Coaching teacher candidates: 4 things we learned

If you’re a mentor teacher hosting a student teacher in your classroom – whether for the first time or the 10th time – you might have questions about how to help those pre-service teachers get ready for classrooms of their own. Maybe you’re worried you don’t have enough experience to be an effective coach, or maybe you’re not sure how to set expectations effectively, or maybe you’re nervous about letting go of control.

Those concerns are universal – but different mentor teachers have different ways of handling them, which can lead to inconsistent experiences for teacher-candidates.

The Cato College of Education at UNC Charlotte is tackling this challenge. In the fall of 2016, Deans for Impact member Ellen McIntyre asked us to support her college in designing a Teacher Education Institute (funded by the Belk Foundation) to bring together coursework faculty, student-teaching supervisors, and mentor teachers to build common language to describe teacher-candidate practice and to learn how to coach candidates more effectively and consistently. These different groups of teacher-educators all share some responsibility for observing, coaching, and evaluating teacher-candidates, so aligning around common language and common coaching practices was important to creating a coherent candidate experience.

As we’ve worked with UNC Charlotte over the last year, we’ve learned how these teacher-educators develop respect, trust, and a set of shared expectations. We’ve also seen how teams of teacher educators can improve the consistency of a teacher-candidate’s experience by learning common practices and structures for coaching and feedback.

Here are four lessons that stand out:

  1. Create systems and structures for coaches to share information about the same candidates. UNC Charlotte has created small support teams for teacher-candidates that include the mentor teacher, a university supervisor, and a faculty member, all of whom share responsibility for the candidate’s learning and growth. By collecting observation data in a shared folder, each team member can quickly review notes from recent coaching sessions and can see what feedback other team members have given to the teacher-candidate. The entire team also meets with the teacher-candidate at two different points in the semester in order to provide common feedback to the candidate. These systems and structures help ensure that teacher-candidates are receiving consistent feedback and that any discrepancies in the feedback are quickly identified.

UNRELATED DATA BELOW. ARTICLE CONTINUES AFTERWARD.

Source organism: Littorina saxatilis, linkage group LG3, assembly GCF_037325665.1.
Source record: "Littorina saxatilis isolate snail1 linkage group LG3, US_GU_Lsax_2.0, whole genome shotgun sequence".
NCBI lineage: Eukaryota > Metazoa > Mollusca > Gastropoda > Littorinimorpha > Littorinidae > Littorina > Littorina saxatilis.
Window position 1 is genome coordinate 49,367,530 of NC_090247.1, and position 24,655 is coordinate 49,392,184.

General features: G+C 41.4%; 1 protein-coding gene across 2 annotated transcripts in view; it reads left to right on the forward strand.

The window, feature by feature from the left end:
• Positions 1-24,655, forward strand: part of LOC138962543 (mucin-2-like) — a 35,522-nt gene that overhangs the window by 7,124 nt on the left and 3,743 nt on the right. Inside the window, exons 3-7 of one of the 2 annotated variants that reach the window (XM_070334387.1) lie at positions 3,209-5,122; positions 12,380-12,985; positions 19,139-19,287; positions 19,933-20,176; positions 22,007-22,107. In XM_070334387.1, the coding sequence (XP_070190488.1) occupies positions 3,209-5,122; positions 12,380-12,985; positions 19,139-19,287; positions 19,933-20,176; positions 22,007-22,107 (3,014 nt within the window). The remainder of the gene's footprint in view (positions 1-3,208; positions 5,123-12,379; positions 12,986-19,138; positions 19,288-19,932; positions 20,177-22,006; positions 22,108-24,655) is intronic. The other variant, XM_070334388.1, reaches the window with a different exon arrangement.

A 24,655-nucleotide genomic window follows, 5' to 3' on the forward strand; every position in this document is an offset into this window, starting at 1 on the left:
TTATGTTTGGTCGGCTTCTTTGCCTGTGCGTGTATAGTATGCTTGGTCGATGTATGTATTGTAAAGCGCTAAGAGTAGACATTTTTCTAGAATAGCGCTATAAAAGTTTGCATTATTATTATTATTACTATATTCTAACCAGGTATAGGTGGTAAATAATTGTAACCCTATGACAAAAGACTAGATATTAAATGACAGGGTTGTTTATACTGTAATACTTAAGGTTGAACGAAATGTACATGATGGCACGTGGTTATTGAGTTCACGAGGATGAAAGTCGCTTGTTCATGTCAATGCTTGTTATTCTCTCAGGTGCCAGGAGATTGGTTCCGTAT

2. Identify a menu of coaching strategies for mentor teachers and other teacher-educators to use because not all coaching strategies work the same way for everybody. For example, in-the-moment coaching strategies such as a “huddle” or “sideline” might work well for a mentor teacher who is with the candidate every day in the classroom. However, for a faculty member who observes the candidate twice per semester, a sequence of meetings – pre-conference, observation, and post-conference – may work better. Whatever the strategy, teacher-educators at UNC Charlotte have to communicate in advance with candidates what they should expect from each member of the support team.
  3. Narrow the universe of teaching practices on which teacher-educators are coaching a candidate, particularly when teacher-educators are still developing and refining a set of coaching strategies with which they feel comfortable. Our design team made this decision because we know from deliberate practice that both teacher-educators and teacher-candidates learn more when they focus on improving a particular aspect of teaching (or coaching) rather than working toward broad, general improvement.

As part of the design process for the Teacher Education Institute, teacher-educators identified three practices that were important for teacher-candidates to learn: facilitating a whole class discussion; managing small group work; and eliciting student thinking.” Then at the TEI, we spent the first two days watching videos of teacher-candidates and experienced teachers and generating a list of “Look Fors” (e.g. The teacher poses questions to probe, or extend student thinking based on student responses) so that all teacher-educators were normed on what these “focus practices” looked like. While these practices are not the only things teacher-candidates need to know and be able to do, they are the focus for coaching that candidates receive from their support team of teacher-educators.

  1. Identify and continue to wrestle with the important differences and similarities between coaching and evaluation. Most of the teacher-educators who support and coach candidates in the classroom at UNC Charlotte are also charged with evaluating the candidate at some point in the semester, whether it’s a grade, pass/fail determination, or scores on a rubric of teaching practices. The teacher-educators told us that they wanted to be upfront and honest with candidates about that, even as the teacher-educators struggled with the best way to separate the coaching from the evaluation. We’ll continue to think on this challenge with them.

John Roberts

Senior Program Director

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